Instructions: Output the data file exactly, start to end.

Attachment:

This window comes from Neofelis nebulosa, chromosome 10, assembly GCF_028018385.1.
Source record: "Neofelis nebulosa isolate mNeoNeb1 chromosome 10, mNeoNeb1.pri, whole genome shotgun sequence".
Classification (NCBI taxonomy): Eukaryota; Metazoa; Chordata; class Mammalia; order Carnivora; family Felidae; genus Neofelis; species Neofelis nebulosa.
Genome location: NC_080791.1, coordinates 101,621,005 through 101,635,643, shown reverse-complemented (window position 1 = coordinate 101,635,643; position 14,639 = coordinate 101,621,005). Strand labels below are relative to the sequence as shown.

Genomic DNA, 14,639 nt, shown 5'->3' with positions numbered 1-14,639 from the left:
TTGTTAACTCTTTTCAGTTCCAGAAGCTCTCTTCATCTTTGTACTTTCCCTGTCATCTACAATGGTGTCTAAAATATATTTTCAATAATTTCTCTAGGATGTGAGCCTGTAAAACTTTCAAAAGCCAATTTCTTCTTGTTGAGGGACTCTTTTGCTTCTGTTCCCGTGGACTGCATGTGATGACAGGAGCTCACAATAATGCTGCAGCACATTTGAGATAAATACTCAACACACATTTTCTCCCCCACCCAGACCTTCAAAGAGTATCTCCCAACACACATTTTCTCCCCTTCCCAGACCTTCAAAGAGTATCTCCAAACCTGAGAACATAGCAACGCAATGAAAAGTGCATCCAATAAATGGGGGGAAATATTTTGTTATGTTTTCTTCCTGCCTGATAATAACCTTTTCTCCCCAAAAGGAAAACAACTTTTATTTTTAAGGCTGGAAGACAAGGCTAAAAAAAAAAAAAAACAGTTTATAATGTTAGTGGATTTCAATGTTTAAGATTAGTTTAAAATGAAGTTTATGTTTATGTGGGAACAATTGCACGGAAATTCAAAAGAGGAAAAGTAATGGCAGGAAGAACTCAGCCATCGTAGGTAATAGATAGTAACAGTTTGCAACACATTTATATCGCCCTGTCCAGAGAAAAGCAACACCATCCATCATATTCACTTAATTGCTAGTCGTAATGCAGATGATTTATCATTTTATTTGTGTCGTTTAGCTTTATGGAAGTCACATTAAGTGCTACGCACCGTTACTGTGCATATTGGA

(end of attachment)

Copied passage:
This window comes from Neofelis nebulosa, chromosome 10, assembly GCF_028018385.1.
Source record: "Neofelis nebulosa isolate mNeoNeb1 chromosome 10, mNeoNeb1.pri, whole genome shotgun sequence".
Classification (NCBI taxonomy): Eukaryota; Metazoa; Chordata; class Mammalia; order Carnivora; family Felidae; genus Neofelis; species Neofelis nebulosa.
Genome location: NC_080791.1, coordinates 101,621,005 through 101,635,643, shown reverse-complemented (window position 1 = coordinate 101,635,643; position 14,639 = coordinate 101,621,005). Strand labels below are relative to the sequence as shown.

Genomic DNA, 14,639 nt, shown 5'->3' with positions numbered 1-14,639 from the left:
TTGTTAACTCTTTTCAGTTCCAGAAGCTCTCTTCATCTTTGTACTTTCCCTGTCATCTACAATGGTGTCTAAAATATATTTTCAATAATTTCTCTAGGATGTGAGCCTGTAAAACTTTCAAAAGCCAATTTCTTCTTGTTGAGGGACTCTTTTGCTTCTGTTCCCGTGGACTGCATGTGATGACAGGAGCTCACAATAATGCTGCAGCACATTTGAGATAAATACTCAACACACATTTTCTCCCCCACCCAGACCTTCAAAGAGTATCTCCCAACACACATTTTCTCCCCTTCCCAGACCTTCAAAGAGTATCTCCAAACCTGAGAACATAGCAACGCAATGAAAAGTGCATCCAATAAATGGGGGGAAATATTTTGTTATGTTTTCTTCCTGCCTGATAATAACCTTTTCTCCCCAAAAGGAAAACAACTTTTATTTTTAAGGCTGGAAGACAAGGCTAAAAAAAAAAAAAAACAGTTTATAATGTTAGTGGATTTCAATGTTTAAGATTAGTTTAAAATGAAGTTTATGTTTATGTGGGAACAATTGCACGGAAATTCAAAAGAGGAAAAGTAATGGCAGGAAGAACTCAGCCATCGTAGGTAATAGATAGTAACAGTTTGCAACACATTTATATCGCCCTGTCCAGAGAAAAGCAACACCATCCATCATATTCACTTAATTGCTAGTCGTAATGCAGATGATTTATCATTTTATTTGTGTCGTTTAGCTTTATGGAAGTCACATTAAGTGCTACGCACCGTTACTGTGCATATTGGA